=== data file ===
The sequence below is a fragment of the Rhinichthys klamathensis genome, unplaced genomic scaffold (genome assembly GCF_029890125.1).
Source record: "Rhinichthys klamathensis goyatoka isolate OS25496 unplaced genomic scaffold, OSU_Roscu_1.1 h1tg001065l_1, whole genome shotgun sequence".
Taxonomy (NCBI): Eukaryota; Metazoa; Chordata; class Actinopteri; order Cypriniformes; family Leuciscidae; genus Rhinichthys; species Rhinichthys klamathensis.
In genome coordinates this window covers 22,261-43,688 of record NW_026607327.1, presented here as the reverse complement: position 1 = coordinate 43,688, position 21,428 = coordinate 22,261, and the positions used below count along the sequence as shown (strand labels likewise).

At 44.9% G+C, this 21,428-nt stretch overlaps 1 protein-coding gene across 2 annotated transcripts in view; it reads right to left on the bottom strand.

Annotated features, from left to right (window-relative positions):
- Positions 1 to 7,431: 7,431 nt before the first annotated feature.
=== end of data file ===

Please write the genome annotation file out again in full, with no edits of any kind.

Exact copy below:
The sequence below is a fragment of the Rhinichthys klamathensis genome, unplaced genomic scaffold (genome assembly GCF_029890125.1).
Source record: "Rhinichthys klamathensis goyatoka isolate OS25496 unplaced genomic scaffold, OSU_Roscu_1.1 h1tg001065l_1, whole genome shotgun sequence".
Taxonomy (NCBI): Eukaryota; Metazoa; Chordata; class Actinopteri; order Cypriniformes; family Leuciscidae; genus Rhinichthys; species Rhinichthys klamathensis.
In genome coordinates this window covers 22,261-43,688 of record NW_026607327.1, presented here as the reverse complement: position 1 = coordinate 43,688, position 21,428 = coordinate 22,261, and the positions used below count along the sequence as shown (strand labels likewise).

At 44.9% G+C, this 21,428-nt stretch overlaps 1 protein-coding gene across 2 annotated transcripts in view; it reads right to left on the bottom strand.

Annotated features, from left to right (window-relative positions):
- Positions 1 to 7,431: 7,431 nt before the first annotated feature.